With the resumption of the Saskatchewan Legislature last Monday, it has been a busy couple of weeks for MLAs, including Weyburn-Big Muddy MLA Dustin Duncan, who is also the Minister of Education. The spring session, which will include the budget next Wednesday, has already seen quite a bit happening, starting with the first day back with the announcement by Lyle Stewart that he would be stepping down as the MLA for Lumsden-Morse due to health concerns.
“I think that’s certainly a loss for the team,” said Duncan. “Lyle’s been a longstanding member. I think he is regarded as one of the best Ag Ministers this province has ever seen. I think he is somebody that brought a lot to the government, and to the (Saskatchewan) party.”
This week saw the provincial government pass the Saskatchewan First Act. It is touted as being a way for the province to defend economic autonomy from overreach by the federal government by re-affirming provincial jurisdiction over resources, which is currently included in the Canadian Constitution. There has been some controversy surrounding the act, however, in particular with relation to First Nations.
“Nothing in it moves away from treaty obligations for the province,” Duncan stated. “In fact, a member of the government, Jim Lemaigre, the MLA for Athabasca, just to further cement that, moved a motion as part of the committee work that states clearly that nothing in the Saskatchewan First Act moves us away from treaty obligation.”
The act also includes language to establish an economic tribunal to study potential economic harms from federal legislation. Duncan points to some of the policies from the federal government that have been implemented, such as the carbon tax or electricity regulations, as ones that are detrimental to Saskatchewan and the economy.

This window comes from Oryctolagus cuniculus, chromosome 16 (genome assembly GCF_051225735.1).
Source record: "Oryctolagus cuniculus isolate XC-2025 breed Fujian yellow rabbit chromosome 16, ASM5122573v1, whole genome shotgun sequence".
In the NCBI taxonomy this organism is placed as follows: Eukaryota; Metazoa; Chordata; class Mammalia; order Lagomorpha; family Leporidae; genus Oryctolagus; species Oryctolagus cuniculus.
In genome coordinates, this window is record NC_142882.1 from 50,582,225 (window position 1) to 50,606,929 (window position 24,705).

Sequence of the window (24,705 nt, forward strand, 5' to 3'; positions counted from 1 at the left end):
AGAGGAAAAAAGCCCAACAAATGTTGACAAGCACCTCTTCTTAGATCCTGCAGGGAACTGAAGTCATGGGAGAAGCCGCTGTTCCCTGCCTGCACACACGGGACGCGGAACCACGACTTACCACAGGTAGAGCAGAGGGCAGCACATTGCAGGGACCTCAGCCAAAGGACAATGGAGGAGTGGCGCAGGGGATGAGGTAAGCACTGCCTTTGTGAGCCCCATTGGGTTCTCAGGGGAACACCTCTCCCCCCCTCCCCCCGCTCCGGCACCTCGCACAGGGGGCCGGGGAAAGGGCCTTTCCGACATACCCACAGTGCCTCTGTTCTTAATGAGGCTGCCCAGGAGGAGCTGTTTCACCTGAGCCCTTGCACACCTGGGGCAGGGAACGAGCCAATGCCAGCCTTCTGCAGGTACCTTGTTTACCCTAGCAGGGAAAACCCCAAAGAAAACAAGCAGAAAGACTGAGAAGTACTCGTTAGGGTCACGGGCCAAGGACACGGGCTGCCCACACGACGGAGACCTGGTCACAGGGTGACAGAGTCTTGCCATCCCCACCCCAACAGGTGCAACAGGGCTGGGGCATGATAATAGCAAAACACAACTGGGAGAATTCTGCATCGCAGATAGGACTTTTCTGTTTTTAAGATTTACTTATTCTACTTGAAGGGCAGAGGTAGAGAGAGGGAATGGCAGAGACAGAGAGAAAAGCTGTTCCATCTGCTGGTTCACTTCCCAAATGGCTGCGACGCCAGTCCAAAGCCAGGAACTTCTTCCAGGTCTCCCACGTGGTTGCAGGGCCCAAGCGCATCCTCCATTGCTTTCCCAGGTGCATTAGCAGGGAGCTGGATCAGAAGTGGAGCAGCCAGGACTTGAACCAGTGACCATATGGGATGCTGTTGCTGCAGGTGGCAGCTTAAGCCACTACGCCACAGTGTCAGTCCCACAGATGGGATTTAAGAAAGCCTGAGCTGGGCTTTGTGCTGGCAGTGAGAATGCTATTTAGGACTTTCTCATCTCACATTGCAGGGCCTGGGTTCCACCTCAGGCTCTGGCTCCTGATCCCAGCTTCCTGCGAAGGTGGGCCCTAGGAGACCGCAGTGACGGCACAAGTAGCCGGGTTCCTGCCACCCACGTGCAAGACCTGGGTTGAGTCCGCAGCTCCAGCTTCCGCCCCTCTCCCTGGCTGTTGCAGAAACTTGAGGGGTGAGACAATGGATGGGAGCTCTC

The provincial budget is also scheduled to come out Wednesday.
Duncan wasn’t able to say anything specific that will be included for the Weyburn area when it comes out, but he did point out that there is some work happening at the site of the new hospital in Weyburn.
“They wouldn’t be starting that work unless there were some indications that we would start to see some funds flowing for construction,” Duncan hinted. “So, I’m looking forward to being able to communicate more about what that looks like next week after the budget comes out.”
In terms of his cabinet portfolio, Duncan is excited about the rollout of the new online school options in the province.
“We’re in the midst of establishing a provincial online school,” Duncan added. He noted that this will be available for students across the province, regardless of where they are, to have access to more classes. They are hoping to have things set up for the registration of students this fall.